By David Robinson (August 8, 2022)
We are accustomed to reading about endangered giraffes, wolves, grizzly bears, orcas, and other species. But we’ve also learned that oak trees and seaweed are in danger.
According to the IUCN Red List, an estimated 31 percent of the world’s oak trees are threatened with extinction. Deforestation for agriculture and cooking fuel uses are the prime causes.
Seaweed plays a critical role in marine ecosystems, providing habitats and food for various fish species. Dredging, rising sea temperatures, and coastal infrastructure construction have contributed to its decline.
A recent United Nations study stated that “The current biodiversity crisis will be exacerbated, with catastrophic results for humanity,” unless we interact with nature in a more sustainable way. “Sustainable use is when biodiversity and ecosystem functioning are maintained while contributing to human well-being,” said Susan Gardner, Director of the Ecosystems Division at the United Nations Environment programme (UNEP). “By continuing to use these resources unsustainably, we are not just risking the loss and damage of these species’ populations; we are affecting our own health and well-being and that of the next generation.”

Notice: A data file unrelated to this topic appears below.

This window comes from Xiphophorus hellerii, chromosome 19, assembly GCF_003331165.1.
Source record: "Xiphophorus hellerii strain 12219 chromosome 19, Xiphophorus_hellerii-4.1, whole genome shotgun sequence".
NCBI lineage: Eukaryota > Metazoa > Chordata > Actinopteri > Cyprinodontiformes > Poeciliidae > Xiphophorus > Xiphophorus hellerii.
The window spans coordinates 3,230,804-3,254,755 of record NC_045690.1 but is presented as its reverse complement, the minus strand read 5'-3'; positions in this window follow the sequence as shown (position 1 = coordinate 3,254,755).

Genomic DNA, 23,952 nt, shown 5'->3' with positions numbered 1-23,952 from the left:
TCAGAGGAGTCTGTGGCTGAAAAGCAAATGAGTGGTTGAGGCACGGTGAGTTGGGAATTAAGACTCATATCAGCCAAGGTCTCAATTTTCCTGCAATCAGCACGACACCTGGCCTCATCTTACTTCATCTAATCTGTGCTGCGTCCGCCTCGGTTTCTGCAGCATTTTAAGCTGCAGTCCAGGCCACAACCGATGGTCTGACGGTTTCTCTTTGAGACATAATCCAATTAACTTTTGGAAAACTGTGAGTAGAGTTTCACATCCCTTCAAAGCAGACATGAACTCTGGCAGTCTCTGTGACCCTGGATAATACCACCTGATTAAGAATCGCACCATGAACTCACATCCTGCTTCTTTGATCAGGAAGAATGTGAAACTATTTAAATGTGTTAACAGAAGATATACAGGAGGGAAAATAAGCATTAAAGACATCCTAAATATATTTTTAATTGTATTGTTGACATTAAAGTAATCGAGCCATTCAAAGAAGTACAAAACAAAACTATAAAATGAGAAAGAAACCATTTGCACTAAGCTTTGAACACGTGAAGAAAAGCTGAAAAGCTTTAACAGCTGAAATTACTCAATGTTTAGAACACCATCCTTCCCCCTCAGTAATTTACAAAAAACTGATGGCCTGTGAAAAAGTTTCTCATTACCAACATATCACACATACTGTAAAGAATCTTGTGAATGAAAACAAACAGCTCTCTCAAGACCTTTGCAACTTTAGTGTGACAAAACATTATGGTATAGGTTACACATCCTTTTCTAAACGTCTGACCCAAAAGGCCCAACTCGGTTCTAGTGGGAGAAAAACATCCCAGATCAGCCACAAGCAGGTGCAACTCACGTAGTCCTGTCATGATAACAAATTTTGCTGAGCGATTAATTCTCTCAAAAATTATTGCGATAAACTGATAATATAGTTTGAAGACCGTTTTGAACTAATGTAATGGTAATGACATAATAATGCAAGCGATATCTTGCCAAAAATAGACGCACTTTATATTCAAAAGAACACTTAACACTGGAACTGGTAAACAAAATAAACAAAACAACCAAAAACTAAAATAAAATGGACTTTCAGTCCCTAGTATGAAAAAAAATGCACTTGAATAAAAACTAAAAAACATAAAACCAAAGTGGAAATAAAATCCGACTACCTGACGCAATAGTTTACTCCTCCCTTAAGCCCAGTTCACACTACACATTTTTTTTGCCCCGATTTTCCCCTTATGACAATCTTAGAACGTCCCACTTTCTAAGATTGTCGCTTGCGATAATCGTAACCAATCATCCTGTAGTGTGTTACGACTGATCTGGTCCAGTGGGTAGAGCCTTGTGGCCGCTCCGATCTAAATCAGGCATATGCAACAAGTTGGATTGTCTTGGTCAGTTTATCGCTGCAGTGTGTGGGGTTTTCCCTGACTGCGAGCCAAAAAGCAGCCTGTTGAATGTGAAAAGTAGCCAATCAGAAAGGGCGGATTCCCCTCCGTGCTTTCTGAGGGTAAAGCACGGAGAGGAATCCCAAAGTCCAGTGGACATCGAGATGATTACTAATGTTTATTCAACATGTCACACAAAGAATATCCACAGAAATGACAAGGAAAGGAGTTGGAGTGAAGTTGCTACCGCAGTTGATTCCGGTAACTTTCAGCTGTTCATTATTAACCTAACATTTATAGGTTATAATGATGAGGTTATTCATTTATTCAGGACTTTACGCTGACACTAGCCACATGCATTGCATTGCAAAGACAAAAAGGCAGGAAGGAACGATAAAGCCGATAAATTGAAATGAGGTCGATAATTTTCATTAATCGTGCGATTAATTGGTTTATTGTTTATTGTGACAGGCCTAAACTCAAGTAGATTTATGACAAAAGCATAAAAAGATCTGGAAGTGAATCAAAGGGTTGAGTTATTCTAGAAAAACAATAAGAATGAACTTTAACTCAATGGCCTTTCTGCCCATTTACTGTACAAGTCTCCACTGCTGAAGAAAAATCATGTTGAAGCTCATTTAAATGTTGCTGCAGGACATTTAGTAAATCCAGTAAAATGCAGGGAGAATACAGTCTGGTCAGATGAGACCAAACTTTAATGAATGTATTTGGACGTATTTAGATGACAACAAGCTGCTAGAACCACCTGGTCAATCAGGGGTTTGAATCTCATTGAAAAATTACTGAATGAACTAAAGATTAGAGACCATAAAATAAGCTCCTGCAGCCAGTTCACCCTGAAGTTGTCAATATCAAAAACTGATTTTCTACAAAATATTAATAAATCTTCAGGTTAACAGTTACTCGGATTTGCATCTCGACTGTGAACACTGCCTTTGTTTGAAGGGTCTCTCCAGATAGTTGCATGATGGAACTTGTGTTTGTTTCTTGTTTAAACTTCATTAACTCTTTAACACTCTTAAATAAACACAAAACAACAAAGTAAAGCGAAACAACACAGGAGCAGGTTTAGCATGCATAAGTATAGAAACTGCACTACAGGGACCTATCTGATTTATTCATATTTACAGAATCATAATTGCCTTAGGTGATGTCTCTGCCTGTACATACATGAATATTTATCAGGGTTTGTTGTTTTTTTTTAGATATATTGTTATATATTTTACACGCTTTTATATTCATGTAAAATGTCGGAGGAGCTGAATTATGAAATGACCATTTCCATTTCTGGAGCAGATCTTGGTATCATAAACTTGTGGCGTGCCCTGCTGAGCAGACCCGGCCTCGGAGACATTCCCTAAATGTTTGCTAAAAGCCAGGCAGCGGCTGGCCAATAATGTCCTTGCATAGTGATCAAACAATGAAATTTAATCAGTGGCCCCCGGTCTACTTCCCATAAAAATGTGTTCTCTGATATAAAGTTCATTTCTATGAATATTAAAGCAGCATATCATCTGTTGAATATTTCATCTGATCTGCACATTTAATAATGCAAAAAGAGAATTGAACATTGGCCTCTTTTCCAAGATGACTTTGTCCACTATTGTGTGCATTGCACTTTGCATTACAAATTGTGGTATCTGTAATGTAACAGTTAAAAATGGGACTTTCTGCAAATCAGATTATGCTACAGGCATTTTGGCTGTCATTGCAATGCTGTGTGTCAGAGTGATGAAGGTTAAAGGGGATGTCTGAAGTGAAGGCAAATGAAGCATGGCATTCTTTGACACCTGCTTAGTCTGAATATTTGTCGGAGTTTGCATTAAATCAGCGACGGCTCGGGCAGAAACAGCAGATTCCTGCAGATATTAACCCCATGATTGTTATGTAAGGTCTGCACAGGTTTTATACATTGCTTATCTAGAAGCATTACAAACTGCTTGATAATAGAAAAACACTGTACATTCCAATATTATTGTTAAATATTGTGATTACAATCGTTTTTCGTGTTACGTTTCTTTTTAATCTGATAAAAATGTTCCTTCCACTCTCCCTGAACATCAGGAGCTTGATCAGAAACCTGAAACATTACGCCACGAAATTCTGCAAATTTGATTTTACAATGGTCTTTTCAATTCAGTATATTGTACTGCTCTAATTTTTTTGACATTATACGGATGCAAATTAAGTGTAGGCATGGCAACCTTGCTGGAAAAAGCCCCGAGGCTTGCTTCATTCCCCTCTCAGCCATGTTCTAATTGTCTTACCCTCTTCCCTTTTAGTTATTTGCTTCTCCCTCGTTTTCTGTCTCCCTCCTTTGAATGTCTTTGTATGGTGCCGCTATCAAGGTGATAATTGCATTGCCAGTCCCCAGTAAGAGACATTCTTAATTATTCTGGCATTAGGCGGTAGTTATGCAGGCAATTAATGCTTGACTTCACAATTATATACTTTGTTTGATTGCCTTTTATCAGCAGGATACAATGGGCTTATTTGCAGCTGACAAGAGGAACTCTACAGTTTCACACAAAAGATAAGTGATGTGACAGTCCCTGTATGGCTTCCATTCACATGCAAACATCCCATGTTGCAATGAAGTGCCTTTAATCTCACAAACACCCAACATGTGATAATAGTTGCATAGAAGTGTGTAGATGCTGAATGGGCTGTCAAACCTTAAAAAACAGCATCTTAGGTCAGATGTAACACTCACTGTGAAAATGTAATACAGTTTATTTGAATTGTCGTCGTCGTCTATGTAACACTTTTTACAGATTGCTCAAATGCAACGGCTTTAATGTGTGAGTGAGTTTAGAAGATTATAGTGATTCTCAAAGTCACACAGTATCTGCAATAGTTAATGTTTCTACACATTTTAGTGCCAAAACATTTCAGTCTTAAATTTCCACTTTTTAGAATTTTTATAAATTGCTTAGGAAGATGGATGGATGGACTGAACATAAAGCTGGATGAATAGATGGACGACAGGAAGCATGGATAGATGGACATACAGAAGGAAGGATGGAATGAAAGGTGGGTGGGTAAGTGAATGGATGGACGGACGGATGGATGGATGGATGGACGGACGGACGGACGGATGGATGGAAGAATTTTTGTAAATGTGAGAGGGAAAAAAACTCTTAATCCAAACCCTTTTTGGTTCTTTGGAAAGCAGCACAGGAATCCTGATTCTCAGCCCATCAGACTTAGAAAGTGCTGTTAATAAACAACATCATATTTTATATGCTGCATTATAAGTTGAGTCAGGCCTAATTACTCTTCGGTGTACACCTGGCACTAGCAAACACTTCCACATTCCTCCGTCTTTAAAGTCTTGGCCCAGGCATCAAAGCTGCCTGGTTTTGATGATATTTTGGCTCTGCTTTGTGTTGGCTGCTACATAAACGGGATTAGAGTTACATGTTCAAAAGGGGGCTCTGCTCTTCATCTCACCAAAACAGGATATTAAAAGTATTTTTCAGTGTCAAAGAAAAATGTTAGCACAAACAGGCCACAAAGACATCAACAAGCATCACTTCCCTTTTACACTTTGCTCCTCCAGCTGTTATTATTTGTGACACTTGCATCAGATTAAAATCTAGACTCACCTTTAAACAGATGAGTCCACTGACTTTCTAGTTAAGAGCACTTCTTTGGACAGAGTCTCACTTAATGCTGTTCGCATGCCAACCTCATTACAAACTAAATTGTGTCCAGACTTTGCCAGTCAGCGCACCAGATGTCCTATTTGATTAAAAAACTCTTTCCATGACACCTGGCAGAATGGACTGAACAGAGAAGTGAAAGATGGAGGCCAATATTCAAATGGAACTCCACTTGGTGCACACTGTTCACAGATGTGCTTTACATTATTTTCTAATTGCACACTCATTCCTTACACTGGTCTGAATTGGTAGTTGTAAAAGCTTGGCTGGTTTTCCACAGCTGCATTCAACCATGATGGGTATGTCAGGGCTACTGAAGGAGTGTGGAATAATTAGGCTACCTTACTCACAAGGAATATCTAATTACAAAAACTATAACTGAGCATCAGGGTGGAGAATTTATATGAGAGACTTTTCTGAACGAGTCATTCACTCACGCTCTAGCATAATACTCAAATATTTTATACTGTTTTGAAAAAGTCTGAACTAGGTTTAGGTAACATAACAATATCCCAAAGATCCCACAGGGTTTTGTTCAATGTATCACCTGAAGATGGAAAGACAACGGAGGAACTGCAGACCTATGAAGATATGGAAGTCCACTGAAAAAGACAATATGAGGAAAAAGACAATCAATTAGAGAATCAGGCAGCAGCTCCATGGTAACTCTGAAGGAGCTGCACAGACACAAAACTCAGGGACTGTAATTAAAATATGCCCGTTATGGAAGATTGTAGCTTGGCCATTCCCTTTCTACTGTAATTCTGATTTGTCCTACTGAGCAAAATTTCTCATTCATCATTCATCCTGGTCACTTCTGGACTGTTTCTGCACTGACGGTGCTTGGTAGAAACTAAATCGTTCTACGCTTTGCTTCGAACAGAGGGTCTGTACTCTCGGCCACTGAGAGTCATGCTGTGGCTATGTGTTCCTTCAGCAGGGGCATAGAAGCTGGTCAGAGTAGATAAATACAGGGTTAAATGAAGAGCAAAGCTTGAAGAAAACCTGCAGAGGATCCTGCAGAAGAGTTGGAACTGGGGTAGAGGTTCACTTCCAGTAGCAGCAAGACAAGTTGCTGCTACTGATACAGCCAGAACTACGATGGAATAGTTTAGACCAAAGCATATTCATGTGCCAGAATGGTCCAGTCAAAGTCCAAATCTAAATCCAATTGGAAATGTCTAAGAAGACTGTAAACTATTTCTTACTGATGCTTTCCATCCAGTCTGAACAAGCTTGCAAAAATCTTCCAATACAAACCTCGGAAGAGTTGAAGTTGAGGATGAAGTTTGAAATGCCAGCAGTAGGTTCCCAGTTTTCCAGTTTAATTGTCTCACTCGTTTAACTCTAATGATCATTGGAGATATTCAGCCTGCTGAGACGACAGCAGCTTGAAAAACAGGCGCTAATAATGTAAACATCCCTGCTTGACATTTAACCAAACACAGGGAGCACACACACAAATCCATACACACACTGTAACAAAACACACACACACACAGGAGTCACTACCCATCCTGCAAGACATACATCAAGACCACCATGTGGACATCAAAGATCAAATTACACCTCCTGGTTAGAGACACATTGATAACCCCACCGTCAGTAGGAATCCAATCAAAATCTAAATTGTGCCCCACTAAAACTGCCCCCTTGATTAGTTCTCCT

Of course, we should be concerned about the biodiversity crisis because of the ongoing threats to vulnerable plant and animal species. They deserve our protection. Period. But humans are often selfish when asked to change their behavior, such as altering our consumption habits. (“How much extra will it cost me?”) Perhaps the threat to our health and well-being will push more of us in the right direction.
Cynics will stress that it’s too little, too late. The damage has been done. We’ve ignored the many warning signs and are paying a significant price.
However, there’s always time to take corrective action. Commit to endangered species conservation on local, national, and worldwide levels. Support the Endangered Species Act. Sign petitions and demand our Congressional representatives take a stand. Do whatever is possible to make a difference.
It’s never too late. Until it is.